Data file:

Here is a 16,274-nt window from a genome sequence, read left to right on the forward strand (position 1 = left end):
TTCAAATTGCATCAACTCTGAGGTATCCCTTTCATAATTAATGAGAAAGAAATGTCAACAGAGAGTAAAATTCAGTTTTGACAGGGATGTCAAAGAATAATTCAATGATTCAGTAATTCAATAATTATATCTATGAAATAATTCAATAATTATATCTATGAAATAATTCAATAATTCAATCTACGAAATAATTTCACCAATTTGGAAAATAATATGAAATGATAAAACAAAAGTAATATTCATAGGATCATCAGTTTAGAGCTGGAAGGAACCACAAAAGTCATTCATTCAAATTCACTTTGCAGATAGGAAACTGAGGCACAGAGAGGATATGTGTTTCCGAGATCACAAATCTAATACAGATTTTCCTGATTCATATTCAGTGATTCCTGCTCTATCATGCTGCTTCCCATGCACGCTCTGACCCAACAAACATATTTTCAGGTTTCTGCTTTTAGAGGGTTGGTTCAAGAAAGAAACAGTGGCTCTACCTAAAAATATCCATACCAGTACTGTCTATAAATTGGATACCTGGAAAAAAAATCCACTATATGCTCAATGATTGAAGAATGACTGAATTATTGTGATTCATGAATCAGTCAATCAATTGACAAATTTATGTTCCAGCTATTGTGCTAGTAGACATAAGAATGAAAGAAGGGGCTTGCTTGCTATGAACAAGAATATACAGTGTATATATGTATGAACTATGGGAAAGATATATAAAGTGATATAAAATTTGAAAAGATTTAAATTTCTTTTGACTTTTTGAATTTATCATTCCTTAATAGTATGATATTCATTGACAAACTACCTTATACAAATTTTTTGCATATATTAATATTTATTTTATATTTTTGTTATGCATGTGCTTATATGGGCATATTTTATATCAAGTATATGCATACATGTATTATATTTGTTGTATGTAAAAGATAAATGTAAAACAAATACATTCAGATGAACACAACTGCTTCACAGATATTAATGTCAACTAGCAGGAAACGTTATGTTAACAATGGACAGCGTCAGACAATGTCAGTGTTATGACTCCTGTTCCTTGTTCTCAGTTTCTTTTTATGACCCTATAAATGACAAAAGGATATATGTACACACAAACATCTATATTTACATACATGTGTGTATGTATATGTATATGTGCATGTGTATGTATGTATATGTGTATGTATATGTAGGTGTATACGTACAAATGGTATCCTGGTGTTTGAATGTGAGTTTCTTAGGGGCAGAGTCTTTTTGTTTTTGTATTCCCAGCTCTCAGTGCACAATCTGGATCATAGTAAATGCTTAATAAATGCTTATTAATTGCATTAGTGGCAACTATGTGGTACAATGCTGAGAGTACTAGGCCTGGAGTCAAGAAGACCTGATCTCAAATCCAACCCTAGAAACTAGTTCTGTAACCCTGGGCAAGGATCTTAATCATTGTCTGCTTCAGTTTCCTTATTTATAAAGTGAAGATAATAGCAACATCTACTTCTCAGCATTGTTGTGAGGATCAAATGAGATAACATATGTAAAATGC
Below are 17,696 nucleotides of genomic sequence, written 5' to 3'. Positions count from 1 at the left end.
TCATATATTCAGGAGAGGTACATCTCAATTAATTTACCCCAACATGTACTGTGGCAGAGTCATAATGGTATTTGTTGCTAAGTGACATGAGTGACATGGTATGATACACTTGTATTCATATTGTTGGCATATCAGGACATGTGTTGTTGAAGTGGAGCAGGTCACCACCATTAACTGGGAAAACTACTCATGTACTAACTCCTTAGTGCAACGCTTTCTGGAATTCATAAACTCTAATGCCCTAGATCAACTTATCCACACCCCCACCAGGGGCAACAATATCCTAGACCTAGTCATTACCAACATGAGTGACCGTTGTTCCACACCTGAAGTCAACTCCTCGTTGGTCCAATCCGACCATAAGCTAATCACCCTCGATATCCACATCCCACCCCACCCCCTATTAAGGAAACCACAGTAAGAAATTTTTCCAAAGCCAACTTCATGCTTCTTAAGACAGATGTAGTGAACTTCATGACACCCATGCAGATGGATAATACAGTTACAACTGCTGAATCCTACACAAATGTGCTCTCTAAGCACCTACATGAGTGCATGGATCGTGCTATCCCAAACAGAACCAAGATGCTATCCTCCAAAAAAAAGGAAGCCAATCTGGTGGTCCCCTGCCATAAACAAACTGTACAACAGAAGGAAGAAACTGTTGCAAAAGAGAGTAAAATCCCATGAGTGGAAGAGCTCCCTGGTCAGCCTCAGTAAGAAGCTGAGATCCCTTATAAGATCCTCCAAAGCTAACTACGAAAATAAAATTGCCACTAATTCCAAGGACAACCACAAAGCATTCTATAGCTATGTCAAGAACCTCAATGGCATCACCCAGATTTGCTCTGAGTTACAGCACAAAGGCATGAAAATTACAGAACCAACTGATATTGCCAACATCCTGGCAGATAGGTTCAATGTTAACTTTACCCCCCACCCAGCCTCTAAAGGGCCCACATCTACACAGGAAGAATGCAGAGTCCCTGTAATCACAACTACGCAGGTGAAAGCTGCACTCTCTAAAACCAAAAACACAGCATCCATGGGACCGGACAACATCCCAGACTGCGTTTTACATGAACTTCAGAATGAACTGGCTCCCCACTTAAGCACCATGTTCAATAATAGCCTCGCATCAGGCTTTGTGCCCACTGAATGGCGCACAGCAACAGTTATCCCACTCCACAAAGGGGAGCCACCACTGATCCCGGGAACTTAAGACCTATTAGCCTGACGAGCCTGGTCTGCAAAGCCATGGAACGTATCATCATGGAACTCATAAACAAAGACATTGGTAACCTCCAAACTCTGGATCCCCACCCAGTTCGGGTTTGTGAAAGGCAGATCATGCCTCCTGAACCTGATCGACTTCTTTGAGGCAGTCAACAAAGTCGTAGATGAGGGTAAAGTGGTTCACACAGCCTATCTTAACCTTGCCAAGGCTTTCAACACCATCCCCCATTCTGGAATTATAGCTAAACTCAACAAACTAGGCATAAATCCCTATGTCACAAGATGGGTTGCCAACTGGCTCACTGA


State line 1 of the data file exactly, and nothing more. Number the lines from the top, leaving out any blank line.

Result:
Here is a 16,274-nt window from a genome sequence, read left to right on the forward strand (position 1 = left end):